Suddenly I hear a voice say out to me, “I’ll be right there, I just want to finish cutting this part out on my machine” as I assume this to be Rob. After a few minutes the man with the same voice returns back into the room and introduces himself as Rob Macgregor. We shake hands as I think; wow this is the uber suspension engineer that loves old trucks, but then I say to myself, don’t judge a book by its cover, as we start out the interview with a tour of his 15,000 square foot facility. Playing part tour guide, part operations manager I can tell that Rob is a self made man as he shows me everything from the welding stations, to the frame jigs, to the machining area, where at each stop he contributes a little something to the production of each part made. I’m impressed of the array of new computer controlled equipment that is used just as hard as the old world fabrication equipment that complements the creations of parts built specifically to drive old trucks fast and hard. He begins to preach to me that most of the trucks that he makes parts for are sixty years old, so you got to make them right to last another sixty years. Moving on he tells me more about the shop area, but my mind can’t focus on what he’s explaining, as my curiosity wonders, “where did this guy come from and why does he care so much about trucks?”

It wasn’t until we sat down in the office where the answers to my curiosity began to be satisfied; there I was able to ask him about his roots and inspirations that continues to drive his passion to build parts for some of the most outstanding trucks that we see on the road and at the shows today. Not much to my surprise, Rob is a truck enthusiast through and though, but I wanted to know what turned a college graduate with a degree in electrical engineering, who had a career with a predominate company in the defense industry into the proprietor of a hot, dusty, and loud fab shop?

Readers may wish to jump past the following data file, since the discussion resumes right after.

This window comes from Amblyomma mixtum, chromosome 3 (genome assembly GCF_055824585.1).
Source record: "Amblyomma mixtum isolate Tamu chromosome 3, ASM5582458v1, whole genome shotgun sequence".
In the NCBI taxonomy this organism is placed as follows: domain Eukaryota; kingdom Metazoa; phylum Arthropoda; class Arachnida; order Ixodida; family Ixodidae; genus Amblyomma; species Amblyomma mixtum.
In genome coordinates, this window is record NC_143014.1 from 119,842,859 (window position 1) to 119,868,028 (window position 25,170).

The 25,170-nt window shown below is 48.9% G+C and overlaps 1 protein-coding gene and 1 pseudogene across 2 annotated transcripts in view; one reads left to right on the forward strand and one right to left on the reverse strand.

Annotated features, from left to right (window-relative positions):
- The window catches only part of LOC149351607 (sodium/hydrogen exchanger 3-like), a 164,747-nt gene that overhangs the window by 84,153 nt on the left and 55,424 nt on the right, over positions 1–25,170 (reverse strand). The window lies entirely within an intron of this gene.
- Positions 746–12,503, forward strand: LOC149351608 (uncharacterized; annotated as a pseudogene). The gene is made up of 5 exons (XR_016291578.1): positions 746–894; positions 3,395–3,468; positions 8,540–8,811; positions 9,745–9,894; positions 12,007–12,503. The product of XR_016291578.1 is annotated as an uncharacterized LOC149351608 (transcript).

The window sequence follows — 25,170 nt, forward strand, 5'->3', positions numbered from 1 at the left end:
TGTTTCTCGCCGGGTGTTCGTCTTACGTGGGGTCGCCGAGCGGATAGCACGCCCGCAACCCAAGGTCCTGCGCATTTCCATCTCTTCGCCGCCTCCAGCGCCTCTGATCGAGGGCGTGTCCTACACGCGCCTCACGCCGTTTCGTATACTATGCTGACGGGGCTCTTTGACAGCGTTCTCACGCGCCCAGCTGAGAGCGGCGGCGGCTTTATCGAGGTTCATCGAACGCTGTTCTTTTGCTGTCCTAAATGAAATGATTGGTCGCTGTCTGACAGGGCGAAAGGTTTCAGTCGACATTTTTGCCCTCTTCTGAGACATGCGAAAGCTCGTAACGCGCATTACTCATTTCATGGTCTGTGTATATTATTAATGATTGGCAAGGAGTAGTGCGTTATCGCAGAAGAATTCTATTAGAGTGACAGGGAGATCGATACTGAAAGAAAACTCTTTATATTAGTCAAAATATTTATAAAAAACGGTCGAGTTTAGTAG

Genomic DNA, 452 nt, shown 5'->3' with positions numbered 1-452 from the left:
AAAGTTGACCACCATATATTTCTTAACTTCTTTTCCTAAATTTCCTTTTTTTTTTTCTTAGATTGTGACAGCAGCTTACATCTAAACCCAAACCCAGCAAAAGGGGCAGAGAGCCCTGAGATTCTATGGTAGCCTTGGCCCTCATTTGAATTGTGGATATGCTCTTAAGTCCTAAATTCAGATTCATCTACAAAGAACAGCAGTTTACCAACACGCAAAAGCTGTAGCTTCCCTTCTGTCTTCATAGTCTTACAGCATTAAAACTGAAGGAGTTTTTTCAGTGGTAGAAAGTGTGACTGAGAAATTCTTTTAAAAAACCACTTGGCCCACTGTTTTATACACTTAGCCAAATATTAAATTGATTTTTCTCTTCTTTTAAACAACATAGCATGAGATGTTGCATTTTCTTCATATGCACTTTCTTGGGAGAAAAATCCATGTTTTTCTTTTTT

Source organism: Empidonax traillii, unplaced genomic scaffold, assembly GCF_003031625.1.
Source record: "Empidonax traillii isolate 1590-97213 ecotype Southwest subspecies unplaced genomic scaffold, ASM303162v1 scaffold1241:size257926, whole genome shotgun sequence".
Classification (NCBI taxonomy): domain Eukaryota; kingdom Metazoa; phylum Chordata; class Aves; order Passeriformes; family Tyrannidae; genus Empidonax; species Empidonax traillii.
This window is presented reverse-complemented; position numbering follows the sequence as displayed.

I learned that at an early age, Rob’s family moved from the surfside town of Huntington Beach California to the sleepy farm like community of Norco California, where back in the seventies Norco and the neighboring city of Corona was a wide open area filled with horse pastures and fruit orchards, a perfect place for a young kid to seek adventure everyday. He began to ride motorcycles on a daily basis, where he eventually started racing “flat track” at Corona raceway. Back in those times motorcycle racing wasn’t viewed as a career path, so in between school time and the events that he was involved with, Rob took a job cleaning up at a local machine shop not to far from his house. There he continued to seek information of all things mechanical while earning some money for motorcycle parts.